From: Philippe Verdy (firstname.lastname@example.org)
Date: Sat Sep 18 2004 - 20:42:09 CDT
From: "Chris Jacobs" <email@example.com>
> ----- Original Message -----
> From: "Christopher Fynn" <firstname.lastname@example.org>
> To: <email@example.com>
> Sent: Sunday, September 19, 2004 12:08 AM
> Subject: Unicode & Shorthand?
>> Is there any plan to include sets of shorthand (Pitman, Gregg etc.)
>> symbols in Unicode? Or are they something which is specifically excluded?
Pitman and Gregg are common in English-speaking countries, but most of these
shorthand methods work well only with a particular language and are specific
Note that shorthand transcription is still not dead today, because of the
natural speed of writing with it (more than 120 words/minute, instead of
roughly 60 words/minute with stenotype or dactylography), and also because
the quality of transcriptions from magnetic tapes or audio records is still
highly discutable, notably when the audio environment is noisy (for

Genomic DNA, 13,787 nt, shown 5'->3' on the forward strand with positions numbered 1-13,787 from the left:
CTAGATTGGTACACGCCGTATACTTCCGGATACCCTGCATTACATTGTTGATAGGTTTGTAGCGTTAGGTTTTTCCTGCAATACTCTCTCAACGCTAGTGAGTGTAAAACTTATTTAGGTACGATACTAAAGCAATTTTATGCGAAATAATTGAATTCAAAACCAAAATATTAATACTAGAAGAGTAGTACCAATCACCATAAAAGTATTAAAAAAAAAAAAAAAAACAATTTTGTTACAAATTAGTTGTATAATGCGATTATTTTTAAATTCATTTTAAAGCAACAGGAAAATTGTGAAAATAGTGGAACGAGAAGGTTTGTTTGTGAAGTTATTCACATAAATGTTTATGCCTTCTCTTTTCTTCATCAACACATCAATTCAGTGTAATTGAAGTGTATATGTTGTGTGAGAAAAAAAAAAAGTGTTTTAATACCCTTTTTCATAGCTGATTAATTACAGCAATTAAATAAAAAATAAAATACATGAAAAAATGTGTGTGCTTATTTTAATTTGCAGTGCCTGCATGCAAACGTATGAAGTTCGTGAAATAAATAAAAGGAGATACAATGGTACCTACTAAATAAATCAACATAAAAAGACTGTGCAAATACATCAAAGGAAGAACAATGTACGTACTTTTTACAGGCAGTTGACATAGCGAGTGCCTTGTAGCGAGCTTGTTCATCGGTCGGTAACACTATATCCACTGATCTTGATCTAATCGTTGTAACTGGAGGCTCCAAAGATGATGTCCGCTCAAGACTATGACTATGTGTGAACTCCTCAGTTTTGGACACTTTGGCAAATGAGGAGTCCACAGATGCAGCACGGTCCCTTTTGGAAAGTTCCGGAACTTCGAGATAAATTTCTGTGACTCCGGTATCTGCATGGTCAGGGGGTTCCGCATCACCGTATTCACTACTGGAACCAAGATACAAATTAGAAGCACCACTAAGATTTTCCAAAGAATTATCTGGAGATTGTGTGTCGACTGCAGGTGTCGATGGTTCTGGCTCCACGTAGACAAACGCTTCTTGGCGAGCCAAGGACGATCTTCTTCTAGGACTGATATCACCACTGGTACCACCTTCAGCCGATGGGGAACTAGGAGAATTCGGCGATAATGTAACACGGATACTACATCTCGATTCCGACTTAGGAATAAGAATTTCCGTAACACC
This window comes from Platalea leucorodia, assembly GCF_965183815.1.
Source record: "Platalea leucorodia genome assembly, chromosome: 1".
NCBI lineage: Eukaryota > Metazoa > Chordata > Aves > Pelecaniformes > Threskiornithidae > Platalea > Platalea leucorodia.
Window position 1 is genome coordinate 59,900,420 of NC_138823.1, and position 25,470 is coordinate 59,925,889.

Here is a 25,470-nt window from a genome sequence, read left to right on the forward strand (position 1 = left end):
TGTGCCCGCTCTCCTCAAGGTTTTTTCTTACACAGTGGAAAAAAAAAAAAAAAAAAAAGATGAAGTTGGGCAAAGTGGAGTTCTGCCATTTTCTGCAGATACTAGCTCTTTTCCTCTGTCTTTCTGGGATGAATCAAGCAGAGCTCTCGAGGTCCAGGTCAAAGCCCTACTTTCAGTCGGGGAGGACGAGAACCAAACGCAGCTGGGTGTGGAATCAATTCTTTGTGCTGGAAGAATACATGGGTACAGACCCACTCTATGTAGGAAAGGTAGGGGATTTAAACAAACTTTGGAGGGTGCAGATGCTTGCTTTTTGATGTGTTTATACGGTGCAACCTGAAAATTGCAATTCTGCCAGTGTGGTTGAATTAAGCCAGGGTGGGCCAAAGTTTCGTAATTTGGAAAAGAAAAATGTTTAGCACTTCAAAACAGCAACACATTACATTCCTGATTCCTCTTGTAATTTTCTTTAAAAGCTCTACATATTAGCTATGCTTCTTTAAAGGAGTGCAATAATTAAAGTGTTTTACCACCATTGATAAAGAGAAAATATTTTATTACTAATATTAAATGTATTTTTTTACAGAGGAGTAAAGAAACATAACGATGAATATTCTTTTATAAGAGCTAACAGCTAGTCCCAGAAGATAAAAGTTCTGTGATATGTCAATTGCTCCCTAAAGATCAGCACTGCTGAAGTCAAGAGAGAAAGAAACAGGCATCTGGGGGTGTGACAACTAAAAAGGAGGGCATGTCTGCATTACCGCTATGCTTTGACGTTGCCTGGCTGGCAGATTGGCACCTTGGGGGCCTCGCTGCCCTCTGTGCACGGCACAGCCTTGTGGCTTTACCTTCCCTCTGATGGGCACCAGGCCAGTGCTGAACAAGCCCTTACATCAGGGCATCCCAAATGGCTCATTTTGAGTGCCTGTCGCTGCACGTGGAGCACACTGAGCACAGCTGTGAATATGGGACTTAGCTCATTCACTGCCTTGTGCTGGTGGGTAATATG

juridical applications, it can be a big problem when one answer by a witness
can't be understood clearly from the tape record).
One solution used today (because stenographs become rare and old) is that
the stenotypist or dactylograph that transcript a conversation must be
present when the tape is created.
> I don't know if it is excluded. A reason to exclude it would be if it were
> a cipher of something already in.
> The only set of shorthand I know something of, dutch Groote, follows the
> pronounciation of the words rather than the spelling.
> Can shorthand be seen as a cipher of IPA ?
Not at all. Most shorthand do not reflect the same level of precision found
in IPA, and the same sign represent several phonemes.
See for example the wellknown French stenographie "Prévost-Delaunay method",
with a small online presentation and initiation on
In this method, most signs have multiple meanings, and there are
abbreviations for phonemic elements commonly found at end of words, plus
specialized signs for common semantics or words that are specific to the
It's not impossible to create a rendering system for such stenographic
system, however the general layout is more complex than with traditional
alphabets, because the layout of characters is highly dependant of the
context of previous letters, and the system includes glyphic differences for
initial, medial and final forms, and special joining rules that alter the
glyph form, just to ease its fast transcription without holding up the
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